Sunday, January 29, 2017

leon morris

Within weeks of starting my theological training, DA Carson was making sure we knew about Leon Morris. I was just 21 years of age. First impressions tend to linger. Two of the first books which I purchased as a student were The Apostolic Preaching of the Cross and The Gospel According to John.  

Leon Morris is arguably the most influential biblical scholar to emerge from Australia-New Zealand - ever. Not sure why I add 'arguably' - because who else could there possibly be?! [NB: If you are up for it, an old series of Leon Morris sermons from John's Gospel available here]. Anyhow - when Neil Bach's Leon Morris: One Man's Fight for Love and Truth emerged last year, I was all over it. Here are some of the random reflections that impacted me:

Leon Morris was a shy lad from a rural mining town in Australia. He had a bit of a speech impediment and an accident left him visually impaired - basically, blind in one eye. 'He did not have a strong need to be known' (xiii). Shining through his life for me is what God can do with a consecrated life that is willing to empty itself.

The subtitle usually captures it: 'one man's fight for love and truth'. If his life had a thesis statement it would be 'a 'passion for the love of God seen in the truth of Christ's cross' (3). Love. Truth. Not an easy tension to maintain. My mind drifted across to John Stott's analysis of the greatest crisis the church has ever faced (as described in Acts 15). The outcome? Love triumphed. Truth triumphed. So crucial for the church when drawn into conflict. 1 John is a book that holds these two together well - and because of this I have often urged new pastors to preach through first John in their first year.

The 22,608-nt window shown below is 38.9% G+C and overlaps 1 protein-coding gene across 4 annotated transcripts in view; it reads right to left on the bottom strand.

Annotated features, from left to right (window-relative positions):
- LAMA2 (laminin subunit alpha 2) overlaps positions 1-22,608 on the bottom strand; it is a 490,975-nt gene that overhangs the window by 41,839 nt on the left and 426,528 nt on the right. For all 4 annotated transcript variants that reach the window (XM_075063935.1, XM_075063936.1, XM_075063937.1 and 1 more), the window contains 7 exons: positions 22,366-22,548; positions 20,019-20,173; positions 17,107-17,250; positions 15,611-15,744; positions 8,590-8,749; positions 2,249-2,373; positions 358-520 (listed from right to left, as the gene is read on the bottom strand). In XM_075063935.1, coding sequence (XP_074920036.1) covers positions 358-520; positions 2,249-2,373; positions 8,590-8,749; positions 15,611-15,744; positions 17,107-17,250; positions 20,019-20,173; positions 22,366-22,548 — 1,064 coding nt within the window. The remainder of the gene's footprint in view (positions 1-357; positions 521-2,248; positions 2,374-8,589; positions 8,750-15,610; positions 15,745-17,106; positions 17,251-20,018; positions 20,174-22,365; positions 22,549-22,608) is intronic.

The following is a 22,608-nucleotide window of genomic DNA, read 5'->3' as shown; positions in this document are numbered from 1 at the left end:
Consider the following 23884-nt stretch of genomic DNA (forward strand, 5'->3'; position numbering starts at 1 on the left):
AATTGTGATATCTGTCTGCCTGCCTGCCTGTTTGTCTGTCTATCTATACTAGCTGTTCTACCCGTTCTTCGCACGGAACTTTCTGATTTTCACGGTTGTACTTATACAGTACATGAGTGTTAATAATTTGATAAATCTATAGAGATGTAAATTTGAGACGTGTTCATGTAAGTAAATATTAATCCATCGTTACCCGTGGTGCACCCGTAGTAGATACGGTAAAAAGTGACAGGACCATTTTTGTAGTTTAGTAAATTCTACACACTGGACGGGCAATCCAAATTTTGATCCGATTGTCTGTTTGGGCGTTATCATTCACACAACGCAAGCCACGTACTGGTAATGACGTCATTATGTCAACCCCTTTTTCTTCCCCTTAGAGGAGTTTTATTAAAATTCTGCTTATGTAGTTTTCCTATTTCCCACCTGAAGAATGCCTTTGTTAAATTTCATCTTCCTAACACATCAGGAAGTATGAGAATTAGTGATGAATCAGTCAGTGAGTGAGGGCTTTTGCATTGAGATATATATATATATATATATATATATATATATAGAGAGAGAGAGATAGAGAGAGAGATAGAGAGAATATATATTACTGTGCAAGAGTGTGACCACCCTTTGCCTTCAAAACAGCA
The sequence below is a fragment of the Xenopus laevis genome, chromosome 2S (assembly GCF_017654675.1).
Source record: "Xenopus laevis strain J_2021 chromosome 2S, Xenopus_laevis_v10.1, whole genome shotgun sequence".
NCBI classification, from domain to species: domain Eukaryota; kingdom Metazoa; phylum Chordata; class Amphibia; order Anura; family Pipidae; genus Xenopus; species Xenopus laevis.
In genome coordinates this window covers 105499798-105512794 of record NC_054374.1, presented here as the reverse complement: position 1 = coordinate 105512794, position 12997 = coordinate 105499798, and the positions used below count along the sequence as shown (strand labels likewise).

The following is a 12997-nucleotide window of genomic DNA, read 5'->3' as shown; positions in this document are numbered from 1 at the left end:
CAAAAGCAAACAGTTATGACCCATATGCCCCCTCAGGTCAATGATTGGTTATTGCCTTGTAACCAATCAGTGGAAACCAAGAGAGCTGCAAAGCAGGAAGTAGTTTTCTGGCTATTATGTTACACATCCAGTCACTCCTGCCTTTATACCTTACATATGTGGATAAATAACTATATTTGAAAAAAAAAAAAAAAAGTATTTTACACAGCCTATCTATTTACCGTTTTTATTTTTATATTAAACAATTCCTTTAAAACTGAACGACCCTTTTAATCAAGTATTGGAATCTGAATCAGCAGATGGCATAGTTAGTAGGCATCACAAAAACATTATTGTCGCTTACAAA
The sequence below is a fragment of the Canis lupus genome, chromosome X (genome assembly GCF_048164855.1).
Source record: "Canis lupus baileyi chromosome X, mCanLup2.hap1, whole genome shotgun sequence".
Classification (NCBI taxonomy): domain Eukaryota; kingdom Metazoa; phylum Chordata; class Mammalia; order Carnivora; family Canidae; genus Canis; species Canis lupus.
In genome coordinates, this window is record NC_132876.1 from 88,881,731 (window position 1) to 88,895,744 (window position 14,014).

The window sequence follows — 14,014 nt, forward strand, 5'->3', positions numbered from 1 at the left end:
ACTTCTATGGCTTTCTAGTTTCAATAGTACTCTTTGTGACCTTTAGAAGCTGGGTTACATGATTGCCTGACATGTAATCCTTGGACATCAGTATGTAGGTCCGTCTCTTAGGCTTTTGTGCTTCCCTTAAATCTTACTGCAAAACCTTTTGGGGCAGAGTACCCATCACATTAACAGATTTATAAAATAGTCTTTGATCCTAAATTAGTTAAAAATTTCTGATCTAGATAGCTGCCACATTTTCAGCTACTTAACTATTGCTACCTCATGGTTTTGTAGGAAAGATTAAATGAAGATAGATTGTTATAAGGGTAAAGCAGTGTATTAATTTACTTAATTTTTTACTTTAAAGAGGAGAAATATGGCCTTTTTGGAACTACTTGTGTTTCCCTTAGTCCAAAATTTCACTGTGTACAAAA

On completion of his training, Leon Morris 'wanted to go to a remote area to serve God' (24). And so it was to be: five years pastoring clusters of people in the Australian outback. I remember benefiting from a similar experience, with five years in Invercargill. It gives you an opportunity to sort yourself out in leadership and ministry without the clutter, the distractions, and the competitions which urban life so easily fosters.

A distinctive of his scholarship was that he took the text seriously. His landmark book on the atonement (see above) overturned the accepted consensus, causing 'a shift in theological history' (4). He helped people 'to think clearly and use words carefully' (187). The mark of his teaching was his ability 'to be clear, using simple language to explain complexities without losing depth' (43). He was 'compelled to write by an inner drive to faithfully record his findings' (74). According to Carson, Morris 'demonstrated a knack for addressing a fad' (128) which is just how scholarship needs to be used in the church today. His practise was to write 'one page a day for publishers when at home' (219) which, at six days a week, amounts to 300 pages each year. In the author's estimation more than two million copies of books by Leon Morris have been published - and, remember, these are basically scholarly books...